Today’s Gospel is in many ways Matthew’s ‘annunciation.’ When we speak of the annunciation we think of course of the Gospel of Luke and his account of the angel appearing to Mary. But for Matthew the angel appears to Joseph – in a dream. “Joseph, take Mary as your wife. She will bear a son and you are to name him Jesus. And he did as the angel commanded him.” But he did a lot more than this. This remarkable man became a true father to Jesus.
And this is enormously important because as Jesus ‘grew in wisdom and in years’ he slowly came to understand God as Father. In the Old Covenant God was ‘Lord’, ‘Creator’, ‘Governor’. But for Jesus God was above all ‘Father’. And he came to understand his mission as opening the way for us to have the sort of relationship with God which is nearest to that of a father and a son. But for Jesus to have come to understand and use this analogy he must have had a wonderfully good and close relationship with Joseph.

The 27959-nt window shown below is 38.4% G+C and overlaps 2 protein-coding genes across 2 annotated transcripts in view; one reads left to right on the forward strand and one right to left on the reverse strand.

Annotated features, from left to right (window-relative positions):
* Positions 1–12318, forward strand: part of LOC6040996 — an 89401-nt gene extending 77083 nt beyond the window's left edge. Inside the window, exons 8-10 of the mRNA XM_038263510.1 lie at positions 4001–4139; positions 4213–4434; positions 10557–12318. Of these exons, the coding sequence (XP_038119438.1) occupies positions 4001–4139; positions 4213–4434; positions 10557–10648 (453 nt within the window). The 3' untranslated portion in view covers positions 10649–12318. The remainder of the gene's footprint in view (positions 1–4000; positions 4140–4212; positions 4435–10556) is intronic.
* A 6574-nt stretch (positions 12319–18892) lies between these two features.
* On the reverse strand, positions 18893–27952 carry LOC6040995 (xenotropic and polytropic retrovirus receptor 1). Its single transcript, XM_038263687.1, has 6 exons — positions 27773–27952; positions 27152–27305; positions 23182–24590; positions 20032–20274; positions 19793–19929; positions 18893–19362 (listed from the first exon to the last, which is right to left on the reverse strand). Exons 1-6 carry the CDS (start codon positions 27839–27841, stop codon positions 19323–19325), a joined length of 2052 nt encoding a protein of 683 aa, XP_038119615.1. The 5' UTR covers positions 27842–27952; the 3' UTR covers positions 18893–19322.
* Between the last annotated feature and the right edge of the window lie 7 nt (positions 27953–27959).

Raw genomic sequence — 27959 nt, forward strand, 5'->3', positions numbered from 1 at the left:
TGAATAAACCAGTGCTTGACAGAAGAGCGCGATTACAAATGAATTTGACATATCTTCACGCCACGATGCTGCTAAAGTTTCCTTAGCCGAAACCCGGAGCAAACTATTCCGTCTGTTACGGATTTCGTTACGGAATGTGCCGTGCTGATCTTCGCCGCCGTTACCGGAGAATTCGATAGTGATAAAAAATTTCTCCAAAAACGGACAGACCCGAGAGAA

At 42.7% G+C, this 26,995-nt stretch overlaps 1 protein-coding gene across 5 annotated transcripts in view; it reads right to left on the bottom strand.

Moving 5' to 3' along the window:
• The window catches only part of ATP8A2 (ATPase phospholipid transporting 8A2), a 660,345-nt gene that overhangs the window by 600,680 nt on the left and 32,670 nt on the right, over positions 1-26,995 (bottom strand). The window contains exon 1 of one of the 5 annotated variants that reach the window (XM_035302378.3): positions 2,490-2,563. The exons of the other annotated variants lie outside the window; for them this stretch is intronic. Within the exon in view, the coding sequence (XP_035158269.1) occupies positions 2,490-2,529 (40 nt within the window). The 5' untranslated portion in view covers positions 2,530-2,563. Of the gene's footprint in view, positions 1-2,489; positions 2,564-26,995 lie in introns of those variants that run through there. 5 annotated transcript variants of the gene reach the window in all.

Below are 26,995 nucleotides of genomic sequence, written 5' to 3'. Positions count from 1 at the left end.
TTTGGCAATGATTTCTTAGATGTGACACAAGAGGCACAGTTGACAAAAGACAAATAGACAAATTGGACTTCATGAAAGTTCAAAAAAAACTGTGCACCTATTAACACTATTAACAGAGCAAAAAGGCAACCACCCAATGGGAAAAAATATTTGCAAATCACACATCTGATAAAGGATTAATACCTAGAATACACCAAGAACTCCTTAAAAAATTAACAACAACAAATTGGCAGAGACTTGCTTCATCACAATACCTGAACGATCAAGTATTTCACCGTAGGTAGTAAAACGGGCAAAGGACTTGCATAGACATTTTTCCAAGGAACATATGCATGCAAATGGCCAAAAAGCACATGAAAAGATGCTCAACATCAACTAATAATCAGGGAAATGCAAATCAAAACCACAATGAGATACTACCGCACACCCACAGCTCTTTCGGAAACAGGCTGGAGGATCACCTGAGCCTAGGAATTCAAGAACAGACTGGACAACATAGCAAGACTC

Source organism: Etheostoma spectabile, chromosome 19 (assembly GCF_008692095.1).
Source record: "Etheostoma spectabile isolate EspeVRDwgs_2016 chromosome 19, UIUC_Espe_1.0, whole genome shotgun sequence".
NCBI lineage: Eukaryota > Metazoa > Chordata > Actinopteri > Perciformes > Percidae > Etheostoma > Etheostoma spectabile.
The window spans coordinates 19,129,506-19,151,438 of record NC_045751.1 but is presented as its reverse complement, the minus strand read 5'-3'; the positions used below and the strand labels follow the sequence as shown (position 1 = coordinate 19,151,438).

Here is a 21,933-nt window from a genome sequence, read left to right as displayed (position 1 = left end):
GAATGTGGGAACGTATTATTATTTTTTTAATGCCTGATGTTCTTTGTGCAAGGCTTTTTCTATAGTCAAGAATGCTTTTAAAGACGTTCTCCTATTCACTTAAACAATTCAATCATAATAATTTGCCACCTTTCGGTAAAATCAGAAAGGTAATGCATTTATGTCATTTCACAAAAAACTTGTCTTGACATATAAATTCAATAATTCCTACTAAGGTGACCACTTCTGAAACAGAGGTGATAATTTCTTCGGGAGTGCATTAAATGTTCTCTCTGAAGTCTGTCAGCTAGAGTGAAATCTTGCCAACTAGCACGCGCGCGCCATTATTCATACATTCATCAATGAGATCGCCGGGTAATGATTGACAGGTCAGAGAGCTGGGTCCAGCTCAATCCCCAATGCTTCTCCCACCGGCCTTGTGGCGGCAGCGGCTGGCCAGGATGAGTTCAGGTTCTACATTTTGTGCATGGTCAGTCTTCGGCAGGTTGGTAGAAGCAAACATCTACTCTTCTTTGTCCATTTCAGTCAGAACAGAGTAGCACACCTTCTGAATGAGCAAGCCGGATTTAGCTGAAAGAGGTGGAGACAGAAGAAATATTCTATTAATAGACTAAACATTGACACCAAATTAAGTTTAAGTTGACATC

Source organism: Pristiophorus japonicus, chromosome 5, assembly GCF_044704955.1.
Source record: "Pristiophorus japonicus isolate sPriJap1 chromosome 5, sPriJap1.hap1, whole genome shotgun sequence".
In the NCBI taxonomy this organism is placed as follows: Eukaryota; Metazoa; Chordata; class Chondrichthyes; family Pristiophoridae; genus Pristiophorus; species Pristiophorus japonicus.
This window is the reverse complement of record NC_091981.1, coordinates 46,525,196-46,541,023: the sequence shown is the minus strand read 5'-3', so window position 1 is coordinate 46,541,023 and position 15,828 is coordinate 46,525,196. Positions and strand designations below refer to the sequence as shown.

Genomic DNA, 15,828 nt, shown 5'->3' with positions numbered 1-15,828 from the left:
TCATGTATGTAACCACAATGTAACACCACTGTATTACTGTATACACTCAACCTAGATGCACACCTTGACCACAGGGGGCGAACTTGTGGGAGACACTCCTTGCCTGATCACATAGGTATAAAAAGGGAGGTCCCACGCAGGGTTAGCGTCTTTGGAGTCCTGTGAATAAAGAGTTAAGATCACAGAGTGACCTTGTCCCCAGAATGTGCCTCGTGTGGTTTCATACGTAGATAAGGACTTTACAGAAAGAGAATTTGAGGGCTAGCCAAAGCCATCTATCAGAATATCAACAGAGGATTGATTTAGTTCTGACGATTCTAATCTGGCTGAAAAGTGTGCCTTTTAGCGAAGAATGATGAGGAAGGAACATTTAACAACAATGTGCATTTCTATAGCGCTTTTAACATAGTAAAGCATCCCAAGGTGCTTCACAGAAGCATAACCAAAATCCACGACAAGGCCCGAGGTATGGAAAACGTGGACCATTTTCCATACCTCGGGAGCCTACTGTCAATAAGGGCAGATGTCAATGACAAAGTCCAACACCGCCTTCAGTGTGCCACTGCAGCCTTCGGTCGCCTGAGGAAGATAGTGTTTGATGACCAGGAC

I think though that pastorally, this poses a problem. The word ‘father’ arouses feelings which in everyone’s life are necessarily colored by personal experience. Martin Luther for example had a father who would beat him for the smallest offence. He once told a friend that whenever he said the Lord’s Prayer he would think of his own father, who was hard, unyielding and relentless. ‘I cannot help but think of God that way.’